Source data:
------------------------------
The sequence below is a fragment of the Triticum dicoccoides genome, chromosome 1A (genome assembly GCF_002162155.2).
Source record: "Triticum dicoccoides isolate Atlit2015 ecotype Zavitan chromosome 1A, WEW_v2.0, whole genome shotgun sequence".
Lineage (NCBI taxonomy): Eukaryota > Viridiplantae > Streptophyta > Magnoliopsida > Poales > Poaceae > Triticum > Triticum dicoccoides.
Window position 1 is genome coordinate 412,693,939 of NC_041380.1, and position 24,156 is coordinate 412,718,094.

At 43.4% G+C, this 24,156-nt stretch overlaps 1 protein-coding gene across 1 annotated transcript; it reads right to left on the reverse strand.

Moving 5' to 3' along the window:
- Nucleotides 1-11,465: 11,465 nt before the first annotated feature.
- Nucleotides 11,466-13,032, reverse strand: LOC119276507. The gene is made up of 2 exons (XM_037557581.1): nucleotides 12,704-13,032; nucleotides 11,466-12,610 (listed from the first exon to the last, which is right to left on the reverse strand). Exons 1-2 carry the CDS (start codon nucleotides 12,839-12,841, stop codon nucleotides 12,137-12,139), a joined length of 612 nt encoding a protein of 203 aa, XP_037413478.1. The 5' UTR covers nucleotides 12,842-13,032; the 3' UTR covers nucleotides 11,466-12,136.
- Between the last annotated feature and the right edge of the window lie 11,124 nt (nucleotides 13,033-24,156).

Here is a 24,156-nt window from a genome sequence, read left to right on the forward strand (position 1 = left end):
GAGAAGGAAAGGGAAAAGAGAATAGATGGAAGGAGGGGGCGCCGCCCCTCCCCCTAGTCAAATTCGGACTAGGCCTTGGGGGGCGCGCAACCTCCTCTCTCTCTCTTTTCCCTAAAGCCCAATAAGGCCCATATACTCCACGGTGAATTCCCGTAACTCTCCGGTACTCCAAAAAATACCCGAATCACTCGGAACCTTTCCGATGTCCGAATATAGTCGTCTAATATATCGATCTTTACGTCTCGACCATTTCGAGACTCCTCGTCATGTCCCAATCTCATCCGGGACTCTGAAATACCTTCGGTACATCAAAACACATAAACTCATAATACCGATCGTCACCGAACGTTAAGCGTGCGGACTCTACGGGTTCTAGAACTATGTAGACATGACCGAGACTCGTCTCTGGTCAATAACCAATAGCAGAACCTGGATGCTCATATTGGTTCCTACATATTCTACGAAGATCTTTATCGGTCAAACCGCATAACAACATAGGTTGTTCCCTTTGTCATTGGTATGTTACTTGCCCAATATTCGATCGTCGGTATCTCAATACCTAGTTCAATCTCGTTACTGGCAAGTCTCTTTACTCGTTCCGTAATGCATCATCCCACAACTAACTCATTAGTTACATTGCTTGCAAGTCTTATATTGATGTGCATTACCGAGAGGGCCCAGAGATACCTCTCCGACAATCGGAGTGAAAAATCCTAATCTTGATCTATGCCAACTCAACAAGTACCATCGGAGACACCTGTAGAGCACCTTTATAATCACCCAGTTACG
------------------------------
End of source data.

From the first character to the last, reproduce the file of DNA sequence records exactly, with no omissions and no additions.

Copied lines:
The sequence below is a fragment of the Triticum dicoccoides genome, chromosome 1A (genome assembly GCF_002162155.2).
Source record: "Triticum dicoccoides isolate Atlit2015 ecotype Zavitan chromosome 1A, WEW_v2.0, whole genome shotgun sequence".
Lineage (NCBI taxonomy): Eukaryota > Viridiplantae > Streptophyta > Magnoliopsida > Poales > Poaceae > Triticum > Triticum dicoccoides.
Window position 1 is genome coordinate 412,693,939 of NC_041380.1, and position 24,156 is coordinate 412,718,094.

At 43.4% G+C, this 24,156-nt stretch overlaps 1 protein-coding gene across 1 annotated transcript; it reads right to left on the reverse strand.

Moving 5' to 3' along the window:
- Nucleotides 1-11,465: 11,465 nt before the first annotated feature.
- Nucleotides 11,466-13,032, reverse strand: LOC119276507. The gene is made up of 2 exons (XM_037557581.1): nucleotides 12,704-13,032; nucleotides 11,466-12,610 (listed from the first exon to the last, which is right to left on the reverse strand). Exons 1-2 carry the CDS (start codon nucleotides 12,839-12,841, stop codon nucleotides 12,137-12,139), a joined length of 612 nt encoding a protein of 203 aa, XP_037413478.1. The 5' UTR covers nucleotides 12,842-13,032; the 3' UTR covers nucleotides 11,466-12,136.
- Between the last annotated feature and the right edge of the window lie 11,124 nt (nucleotides 13,033-24,156).

Here is a 24,156-nt window from a genome sequence, read left to right on the forward strand (position 1 = left end):
GAGAAGGAAAGGGAAAAGAGAATAGATGGAAGGAGGGGGCGCCGCCCCTCCCCCTAGTCAAATTCGGACTAGGCCTTGGGGGGCGCGCAACCTCCTCTCTCTCTCTTTTCCCTAAAGCCCAATAAGGCCCATATACTCCACGGTGAATTCCCGTAACTCTCCGGTACTCCAAAAAATACCCGAATCACTCGGAACCTTTCCGATGTCCGAATATAGTCGTCTAATATATCGATCTTTACGTCTCGACCATTTCGAGACTCCTCGTCATGTCCCAATCTCATCCGGGACTCTGAAATACCTTCGGTACATCAAAACACATAAACTCATAATACCGATCGTCACCGAACGTTAAGCGTGCGGACTCTACGGGTTCTAGAACTATGTAGACATGACCGAGACTCGTCTCTGGTCAATAACCAATAGCAGAACCTGGATGCTCATATTGGTTCCTACATATTCTACGAAGATCTTTATCGGTCAAACCGCATAACAACATAGGTTGTTCCCTTTGTCATTGGTATGTTACTTGCCCAATATTCGATCGTCGGTATCTCAATACCTAGTTCAATCTCGTTACTGGCAAGTCTCTTTACTCGTTCCGTAATGCATCATCCCACAACTAACTCATTAGTTACATTGCTTGCAAGTCTTATATTGATGTGCATTACCGAGAGGGCCCAGAGATACCTCTCCGACAATCGGAGTGAAAAATCCTAATCTTGATCTATGCCAACTCAACAAGTACCATCGGAGACACCTGTAGAGCACCTTTATAATCACCCAGTTACG